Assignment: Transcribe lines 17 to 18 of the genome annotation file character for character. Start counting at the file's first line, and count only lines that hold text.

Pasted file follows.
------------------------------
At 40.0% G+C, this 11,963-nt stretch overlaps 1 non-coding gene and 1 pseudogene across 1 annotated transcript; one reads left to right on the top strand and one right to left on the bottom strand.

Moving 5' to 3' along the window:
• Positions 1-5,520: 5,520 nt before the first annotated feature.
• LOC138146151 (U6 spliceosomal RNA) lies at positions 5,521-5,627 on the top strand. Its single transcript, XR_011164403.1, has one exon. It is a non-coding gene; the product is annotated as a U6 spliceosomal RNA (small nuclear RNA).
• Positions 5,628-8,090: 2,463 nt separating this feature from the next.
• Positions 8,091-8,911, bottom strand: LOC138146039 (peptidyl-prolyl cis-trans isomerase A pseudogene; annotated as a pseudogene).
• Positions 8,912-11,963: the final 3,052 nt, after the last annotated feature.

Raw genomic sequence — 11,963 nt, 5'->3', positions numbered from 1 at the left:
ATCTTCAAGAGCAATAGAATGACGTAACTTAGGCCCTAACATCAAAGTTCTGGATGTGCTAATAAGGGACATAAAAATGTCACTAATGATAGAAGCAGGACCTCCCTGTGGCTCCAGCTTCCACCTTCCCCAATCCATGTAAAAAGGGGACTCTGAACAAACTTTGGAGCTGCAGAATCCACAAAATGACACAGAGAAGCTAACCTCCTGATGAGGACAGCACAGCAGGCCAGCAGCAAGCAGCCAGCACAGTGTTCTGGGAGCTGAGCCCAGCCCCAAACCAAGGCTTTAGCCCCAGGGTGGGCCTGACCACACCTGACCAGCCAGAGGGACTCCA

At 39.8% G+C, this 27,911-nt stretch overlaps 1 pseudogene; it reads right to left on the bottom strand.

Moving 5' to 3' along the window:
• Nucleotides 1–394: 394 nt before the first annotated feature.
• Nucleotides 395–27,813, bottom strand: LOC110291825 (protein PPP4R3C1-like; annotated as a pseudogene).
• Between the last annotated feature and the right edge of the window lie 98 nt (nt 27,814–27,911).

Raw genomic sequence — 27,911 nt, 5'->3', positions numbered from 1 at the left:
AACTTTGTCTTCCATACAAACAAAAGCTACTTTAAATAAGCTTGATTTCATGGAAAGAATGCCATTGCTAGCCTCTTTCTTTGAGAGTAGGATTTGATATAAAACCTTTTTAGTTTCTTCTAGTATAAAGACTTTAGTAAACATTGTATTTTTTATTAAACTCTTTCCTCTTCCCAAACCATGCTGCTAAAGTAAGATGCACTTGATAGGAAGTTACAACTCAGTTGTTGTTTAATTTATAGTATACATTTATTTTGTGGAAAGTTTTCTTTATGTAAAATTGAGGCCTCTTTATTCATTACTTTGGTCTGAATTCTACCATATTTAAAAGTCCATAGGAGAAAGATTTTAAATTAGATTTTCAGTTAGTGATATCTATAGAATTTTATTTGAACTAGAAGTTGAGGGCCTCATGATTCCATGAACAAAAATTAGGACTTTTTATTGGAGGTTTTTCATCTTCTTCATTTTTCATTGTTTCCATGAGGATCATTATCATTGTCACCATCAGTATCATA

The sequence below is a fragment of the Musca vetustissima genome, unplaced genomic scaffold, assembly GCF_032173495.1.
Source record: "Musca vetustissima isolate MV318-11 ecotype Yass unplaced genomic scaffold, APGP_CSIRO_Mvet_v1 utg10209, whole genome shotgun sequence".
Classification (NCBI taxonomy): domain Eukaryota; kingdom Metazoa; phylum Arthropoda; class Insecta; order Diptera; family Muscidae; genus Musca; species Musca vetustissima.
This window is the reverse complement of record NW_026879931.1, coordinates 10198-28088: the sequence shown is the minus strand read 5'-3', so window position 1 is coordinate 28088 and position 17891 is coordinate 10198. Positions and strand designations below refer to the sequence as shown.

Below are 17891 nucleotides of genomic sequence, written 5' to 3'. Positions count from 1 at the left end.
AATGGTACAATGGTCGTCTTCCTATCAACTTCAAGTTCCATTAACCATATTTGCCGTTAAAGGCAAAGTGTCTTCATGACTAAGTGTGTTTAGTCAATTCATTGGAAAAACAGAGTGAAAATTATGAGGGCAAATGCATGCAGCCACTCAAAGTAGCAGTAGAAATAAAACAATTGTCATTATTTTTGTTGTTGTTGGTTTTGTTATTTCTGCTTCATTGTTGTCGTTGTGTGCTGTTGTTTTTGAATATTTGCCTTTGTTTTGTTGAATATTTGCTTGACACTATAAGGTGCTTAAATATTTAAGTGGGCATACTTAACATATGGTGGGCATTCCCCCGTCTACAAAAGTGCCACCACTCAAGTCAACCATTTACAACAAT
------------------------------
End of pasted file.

The sequence below is a fragment of the Musca vetustissima genome, unplaced genomic scaffold, assembly GCF_032173495.1.
Source record: "Musca vetustissima isolate MV318-11 ecotype Yass unplaced genomic scaffold, APGP_CSIRO_Mvet_v1 utg10209, whole genome shotgun sequence".